Play Tetris with your voice

I felt like playing a game today; I’ve not been feeling well and couldn’t really concentrate on anything. While I could have browsed around for more interactive fiction games that worked with Filfre and thus with Dragon, I was too tired for strategy games with plots. I decided I wanted to play Tetris. So I did.

The online versions were flash-based and gave me a headache and I couldn’t play them, so I looked for safe downloads. I found one from Crystal Office Systems. It’s operated entirely by the arrow keys and/or the numeric keypad (NumLock ON), which means that Dragon can do everything. Say “Help,” then “Contents,” and move down a few times until you get to the Keyboard section, and it will tell you what key does what. As a bonus, you don’t have to worry about saying “press right arrow” or whatever over and over, because you can just say “go right 10,” “go left 2,” etc. In addition, pieces are large and the game area is small, so that helps — especially if your visual spatial skills are weak like mine. And since it’s a separate downloaded program, it’s easier to create Vocola commands if you wish.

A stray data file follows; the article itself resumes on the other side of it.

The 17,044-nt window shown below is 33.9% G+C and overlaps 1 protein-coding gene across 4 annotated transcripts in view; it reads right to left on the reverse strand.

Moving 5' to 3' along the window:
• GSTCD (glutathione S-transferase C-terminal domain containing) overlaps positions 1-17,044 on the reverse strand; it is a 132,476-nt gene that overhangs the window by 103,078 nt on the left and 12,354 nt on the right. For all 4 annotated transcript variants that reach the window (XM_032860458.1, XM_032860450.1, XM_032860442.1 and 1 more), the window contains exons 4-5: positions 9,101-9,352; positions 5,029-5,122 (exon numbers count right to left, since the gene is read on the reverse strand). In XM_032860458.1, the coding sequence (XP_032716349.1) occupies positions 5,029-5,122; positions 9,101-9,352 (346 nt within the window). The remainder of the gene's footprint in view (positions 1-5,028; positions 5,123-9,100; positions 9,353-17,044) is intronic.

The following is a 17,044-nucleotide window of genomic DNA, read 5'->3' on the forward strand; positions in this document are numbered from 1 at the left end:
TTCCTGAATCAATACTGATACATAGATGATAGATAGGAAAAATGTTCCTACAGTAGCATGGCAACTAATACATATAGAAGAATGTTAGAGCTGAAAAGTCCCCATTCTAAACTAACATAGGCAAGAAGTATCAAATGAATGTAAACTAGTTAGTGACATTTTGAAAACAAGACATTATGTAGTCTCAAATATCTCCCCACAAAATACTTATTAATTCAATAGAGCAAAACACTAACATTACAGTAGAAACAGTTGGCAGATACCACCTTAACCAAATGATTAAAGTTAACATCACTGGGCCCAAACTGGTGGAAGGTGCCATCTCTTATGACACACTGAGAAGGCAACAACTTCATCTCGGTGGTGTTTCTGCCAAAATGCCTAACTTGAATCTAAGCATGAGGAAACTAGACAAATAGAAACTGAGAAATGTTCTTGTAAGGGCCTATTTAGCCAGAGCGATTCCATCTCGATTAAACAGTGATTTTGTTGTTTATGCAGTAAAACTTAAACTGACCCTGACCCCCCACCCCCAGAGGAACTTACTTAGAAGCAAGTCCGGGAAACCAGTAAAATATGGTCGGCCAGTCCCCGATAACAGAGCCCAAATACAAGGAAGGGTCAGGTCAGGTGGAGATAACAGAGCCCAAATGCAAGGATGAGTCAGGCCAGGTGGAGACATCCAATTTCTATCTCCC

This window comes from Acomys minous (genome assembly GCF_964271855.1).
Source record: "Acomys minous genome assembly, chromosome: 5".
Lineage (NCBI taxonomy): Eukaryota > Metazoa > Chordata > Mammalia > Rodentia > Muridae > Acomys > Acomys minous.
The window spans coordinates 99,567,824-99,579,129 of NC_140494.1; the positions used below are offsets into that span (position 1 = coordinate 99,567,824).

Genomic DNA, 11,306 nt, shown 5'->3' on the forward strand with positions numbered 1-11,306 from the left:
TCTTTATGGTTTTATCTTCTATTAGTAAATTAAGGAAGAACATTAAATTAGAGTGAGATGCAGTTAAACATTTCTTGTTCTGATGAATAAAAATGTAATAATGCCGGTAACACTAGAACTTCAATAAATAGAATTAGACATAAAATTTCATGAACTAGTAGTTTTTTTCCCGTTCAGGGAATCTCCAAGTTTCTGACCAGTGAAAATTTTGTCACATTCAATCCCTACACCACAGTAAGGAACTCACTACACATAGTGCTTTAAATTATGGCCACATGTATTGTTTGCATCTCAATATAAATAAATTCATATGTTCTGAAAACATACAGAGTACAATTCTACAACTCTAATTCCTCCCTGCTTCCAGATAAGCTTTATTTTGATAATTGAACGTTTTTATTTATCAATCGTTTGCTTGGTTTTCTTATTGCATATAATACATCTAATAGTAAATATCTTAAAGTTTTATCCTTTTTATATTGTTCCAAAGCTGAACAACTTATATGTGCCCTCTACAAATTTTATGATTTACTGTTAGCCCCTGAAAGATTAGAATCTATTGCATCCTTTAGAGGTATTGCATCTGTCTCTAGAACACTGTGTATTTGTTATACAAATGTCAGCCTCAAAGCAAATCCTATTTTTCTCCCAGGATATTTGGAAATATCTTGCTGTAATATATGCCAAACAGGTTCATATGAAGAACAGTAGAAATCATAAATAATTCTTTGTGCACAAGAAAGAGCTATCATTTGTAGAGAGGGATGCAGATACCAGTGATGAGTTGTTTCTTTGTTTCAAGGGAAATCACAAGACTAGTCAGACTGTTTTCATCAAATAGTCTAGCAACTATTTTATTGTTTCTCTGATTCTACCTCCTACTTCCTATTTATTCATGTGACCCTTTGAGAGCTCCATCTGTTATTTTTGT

Here’s the download link. And, because it interests me, an article on neurological benefits of Tetris. SEE ALSO: Vocola commands for Tetris.

This entry was posted in Disability, Games, Technology and tagged , , , , , , . Bookmark the permalink.

2 Responses to Play Tetris with your voice

  1. jadelennox says:

    if I had to give up reading every blog in the world except for one, I’m pretty sure I would keep yours. I don’t know how I managed before I found some of your tips.

    I am so excited by this. It’s been years since I got to play any games other than interactive fiction or vicariously, by telling somebody else what to do in a game of civilization. I’m too lacking in spoons this week to try Tetris but I am totally going to try as soon as my energy is back up.

  2. hand2mouth says:

    🙂 I’m glad. And I hear you — for all I’m a word person and enjoy IF, there’s a pretty big gap in accessible games. I wonder sometimes if I would’ve been a bit of a gamer, if I could play them!

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